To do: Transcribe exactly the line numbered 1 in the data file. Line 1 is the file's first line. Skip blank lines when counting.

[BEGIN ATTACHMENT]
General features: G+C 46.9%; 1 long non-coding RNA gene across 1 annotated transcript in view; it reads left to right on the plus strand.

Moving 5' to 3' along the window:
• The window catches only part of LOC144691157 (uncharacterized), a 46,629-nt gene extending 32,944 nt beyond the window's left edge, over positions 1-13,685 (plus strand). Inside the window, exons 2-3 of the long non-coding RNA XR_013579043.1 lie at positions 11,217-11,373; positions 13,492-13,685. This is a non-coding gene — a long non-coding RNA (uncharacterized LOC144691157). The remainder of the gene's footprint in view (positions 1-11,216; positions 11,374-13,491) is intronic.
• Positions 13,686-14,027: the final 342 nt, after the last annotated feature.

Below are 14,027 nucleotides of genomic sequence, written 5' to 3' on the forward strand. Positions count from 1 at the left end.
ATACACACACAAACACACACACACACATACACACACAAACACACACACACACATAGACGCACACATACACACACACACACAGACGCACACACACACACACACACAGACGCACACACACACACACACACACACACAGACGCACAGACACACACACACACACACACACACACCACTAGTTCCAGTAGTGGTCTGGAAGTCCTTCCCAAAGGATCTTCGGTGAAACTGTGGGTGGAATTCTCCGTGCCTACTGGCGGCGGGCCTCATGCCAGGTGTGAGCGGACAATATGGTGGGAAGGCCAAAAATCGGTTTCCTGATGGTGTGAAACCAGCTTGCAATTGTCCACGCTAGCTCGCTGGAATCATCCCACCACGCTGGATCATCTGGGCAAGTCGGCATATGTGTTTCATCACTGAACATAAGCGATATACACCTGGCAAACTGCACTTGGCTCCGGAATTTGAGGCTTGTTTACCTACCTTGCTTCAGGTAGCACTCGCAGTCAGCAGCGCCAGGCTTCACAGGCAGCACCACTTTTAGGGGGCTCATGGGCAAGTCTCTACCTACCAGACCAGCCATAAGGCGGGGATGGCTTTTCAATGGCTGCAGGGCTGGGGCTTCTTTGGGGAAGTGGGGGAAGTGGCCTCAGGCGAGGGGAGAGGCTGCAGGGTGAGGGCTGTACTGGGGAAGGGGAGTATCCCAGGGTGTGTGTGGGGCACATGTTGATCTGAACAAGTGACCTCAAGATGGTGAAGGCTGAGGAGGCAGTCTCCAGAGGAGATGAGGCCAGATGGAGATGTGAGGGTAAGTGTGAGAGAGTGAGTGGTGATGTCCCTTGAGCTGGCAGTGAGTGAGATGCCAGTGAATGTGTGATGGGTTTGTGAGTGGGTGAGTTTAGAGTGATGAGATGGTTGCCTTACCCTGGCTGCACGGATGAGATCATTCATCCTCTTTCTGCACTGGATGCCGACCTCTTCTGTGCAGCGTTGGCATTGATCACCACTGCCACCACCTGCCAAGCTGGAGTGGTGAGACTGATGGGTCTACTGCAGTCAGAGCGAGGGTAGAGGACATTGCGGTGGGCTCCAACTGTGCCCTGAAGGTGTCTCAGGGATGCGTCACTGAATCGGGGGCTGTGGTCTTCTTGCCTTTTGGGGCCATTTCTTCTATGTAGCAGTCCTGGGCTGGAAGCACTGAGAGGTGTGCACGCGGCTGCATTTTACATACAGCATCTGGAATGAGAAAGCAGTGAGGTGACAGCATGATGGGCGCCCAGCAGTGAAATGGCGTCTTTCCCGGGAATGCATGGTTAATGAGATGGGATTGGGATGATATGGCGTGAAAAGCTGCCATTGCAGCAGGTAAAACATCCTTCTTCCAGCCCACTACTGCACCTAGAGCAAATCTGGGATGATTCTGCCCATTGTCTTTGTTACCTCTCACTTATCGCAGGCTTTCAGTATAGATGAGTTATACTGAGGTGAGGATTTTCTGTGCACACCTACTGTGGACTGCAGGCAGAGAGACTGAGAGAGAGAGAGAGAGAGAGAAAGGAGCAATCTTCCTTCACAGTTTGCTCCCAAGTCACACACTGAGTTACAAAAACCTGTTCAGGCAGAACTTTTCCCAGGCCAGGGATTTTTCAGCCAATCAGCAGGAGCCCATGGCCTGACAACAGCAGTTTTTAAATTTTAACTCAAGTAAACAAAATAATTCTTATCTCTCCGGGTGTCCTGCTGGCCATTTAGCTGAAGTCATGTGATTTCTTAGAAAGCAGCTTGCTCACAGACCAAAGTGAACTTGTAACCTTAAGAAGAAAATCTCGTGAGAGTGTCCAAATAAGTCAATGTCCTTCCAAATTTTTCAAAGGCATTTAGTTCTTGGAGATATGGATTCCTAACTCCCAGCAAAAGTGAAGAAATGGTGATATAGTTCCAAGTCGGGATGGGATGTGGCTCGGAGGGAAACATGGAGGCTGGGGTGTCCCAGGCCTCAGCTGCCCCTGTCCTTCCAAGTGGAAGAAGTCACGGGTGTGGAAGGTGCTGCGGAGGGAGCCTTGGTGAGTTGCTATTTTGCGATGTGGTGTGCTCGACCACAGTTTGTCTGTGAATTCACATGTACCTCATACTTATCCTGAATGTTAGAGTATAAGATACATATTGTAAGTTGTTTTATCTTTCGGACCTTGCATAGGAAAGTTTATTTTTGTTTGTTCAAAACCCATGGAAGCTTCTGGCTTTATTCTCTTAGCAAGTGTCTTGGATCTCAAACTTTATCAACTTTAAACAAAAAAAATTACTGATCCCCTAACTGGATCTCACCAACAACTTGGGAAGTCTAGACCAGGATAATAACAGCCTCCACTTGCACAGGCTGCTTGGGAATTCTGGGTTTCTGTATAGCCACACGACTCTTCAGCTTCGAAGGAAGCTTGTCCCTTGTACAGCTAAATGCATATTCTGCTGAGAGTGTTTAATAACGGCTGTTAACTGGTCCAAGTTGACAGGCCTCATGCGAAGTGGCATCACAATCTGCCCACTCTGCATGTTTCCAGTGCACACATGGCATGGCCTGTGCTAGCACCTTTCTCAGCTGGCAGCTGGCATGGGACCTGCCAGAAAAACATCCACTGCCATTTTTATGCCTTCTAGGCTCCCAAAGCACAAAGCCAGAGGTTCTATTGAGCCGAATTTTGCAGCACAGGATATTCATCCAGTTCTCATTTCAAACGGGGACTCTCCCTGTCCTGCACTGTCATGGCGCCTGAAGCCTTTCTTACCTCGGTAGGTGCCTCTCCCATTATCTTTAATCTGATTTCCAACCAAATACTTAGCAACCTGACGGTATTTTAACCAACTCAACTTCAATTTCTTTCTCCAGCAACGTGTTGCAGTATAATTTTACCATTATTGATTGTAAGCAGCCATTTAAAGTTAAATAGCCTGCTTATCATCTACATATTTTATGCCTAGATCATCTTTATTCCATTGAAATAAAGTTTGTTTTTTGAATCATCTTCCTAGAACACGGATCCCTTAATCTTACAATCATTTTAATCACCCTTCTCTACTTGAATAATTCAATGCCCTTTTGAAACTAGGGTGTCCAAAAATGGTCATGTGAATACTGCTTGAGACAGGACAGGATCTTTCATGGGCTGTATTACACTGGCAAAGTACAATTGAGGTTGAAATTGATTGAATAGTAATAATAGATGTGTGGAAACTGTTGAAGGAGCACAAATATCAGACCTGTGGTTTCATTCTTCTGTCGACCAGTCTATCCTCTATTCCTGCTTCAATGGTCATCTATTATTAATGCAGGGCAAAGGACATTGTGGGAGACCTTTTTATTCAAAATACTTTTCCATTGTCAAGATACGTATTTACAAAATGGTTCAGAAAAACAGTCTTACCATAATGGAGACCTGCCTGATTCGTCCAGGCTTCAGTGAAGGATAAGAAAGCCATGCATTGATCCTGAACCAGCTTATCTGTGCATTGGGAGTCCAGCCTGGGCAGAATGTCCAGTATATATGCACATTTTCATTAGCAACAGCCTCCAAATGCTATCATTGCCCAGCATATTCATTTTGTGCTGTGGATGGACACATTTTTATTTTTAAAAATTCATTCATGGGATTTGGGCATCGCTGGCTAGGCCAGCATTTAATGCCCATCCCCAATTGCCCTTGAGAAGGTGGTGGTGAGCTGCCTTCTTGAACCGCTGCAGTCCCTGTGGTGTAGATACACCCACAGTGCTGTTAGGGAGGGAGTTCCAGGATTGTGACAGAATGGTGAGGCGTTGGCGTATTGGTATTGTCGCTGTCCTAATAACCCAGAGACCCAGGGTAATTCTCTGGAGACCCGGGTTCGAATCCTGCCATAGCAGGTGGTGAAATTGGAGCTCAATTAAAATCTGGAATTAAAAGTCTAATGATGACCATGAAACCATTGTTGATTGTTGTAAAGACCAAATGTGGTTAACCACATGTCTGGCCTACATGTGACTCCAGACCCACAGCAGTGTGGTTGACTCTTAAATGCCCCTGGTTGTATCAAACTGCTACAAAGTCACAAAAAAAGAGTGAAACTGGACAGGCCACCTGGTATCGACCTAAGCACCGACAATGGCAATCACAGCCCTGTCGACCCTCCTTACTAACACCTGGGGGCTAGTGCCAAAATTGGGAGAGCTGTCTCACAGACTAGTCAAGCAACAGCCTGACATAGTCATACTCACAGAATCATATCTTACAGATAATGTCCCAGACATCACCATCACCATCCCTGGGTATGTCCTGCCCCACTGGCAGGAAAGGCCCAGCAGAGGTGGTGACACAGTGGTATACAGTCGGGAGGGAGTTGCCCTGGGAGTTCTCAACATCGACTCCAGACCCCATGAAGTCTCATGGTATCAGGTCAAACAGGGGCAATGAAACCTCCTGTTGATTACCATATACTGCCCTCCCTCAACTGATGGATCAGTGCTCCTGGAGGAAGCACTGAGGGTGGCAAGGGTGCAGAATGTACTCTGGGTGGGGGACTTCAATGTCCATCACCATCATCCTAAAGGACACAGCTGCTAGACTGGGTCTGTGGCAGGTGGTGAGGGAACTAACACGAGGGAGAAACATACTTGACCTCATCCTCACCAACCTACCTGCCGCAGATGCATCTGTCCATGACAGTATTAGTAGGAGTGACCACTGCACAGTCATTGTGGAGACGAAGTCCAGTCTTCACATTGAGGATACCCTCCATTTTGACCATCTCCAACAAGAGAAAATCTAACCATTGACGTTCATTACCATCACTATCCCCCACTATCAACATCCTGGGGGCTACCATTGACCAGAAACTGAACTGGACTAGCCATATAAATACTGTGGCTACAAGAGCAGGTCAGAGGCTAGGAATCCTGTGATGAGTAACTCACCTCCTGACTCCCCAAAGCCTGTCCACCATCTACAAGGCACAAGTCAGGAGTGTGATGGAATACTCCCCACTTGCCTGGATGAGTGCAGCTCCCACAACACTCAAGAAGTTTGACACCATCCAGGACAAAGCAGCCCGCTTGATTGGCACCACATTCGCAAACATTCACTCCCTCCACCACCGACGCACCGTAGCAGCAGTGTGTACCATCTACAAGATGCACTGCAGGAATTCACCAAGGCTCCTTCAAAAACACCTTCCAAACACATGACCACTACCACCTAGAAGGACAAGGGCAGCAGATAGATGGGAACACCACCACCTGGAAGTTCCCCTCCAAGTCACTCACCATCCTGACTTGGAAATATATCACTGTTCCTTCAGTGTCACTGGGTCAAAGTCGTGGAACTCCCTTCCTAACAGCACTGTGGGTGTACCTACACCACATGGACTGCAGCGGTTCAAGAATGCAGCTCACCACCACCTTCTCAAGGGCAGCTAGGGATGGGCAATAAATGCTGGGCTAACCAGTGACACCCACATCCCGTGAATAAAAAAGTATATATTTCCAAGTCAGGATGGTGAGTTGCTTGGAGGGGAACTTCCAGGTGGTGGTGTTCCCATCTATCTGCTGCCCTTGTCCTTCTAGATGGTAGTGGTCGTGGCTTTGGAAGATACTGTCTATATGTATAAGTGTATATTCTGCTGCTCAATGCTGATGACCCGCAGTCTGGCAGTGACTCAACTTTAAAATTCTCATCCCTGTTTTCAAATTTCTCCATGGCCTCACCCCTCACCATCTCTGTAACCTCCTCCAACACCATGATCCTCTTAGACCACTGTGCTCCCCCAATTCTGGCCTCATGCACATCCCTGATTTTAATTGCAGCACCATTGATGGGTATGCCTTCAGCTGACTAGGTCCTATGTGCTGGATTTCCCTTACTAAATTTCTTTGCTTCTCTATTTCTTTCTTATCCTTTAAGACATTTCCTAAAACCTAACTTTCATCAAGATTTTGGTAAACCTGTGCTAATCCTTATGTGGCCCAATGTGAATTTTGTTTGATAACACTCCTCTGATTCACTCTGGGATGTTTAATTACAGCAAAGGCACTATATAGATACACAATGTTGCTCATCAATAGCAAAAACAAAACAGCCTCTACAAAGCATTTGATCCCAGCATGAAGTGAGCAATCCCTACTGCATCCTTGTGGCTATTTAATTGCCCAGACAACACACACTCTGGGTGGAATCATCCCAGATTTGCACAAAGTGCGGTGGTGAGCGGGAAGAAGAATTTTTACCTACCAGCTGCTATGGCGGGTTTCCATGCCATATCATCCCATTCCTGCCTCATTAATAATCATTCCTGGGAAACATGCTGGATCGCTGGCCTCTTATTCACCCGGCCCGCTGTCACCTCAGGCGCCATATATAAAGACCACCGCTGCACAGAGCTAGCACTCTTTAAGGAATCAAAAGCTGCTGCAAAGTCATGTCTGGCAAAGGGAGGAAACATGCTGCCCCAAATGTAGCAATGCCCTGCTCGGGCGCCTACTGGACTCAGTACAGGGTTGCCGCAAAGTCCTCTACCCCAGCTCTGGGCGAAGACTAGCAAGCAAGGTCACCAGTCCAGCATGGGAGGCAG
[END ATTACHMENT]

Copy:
General features: G+C 46.9%; 1 long non-coding RNA gene across 1 annotated transcript in view; it reads left to right on the plus strand.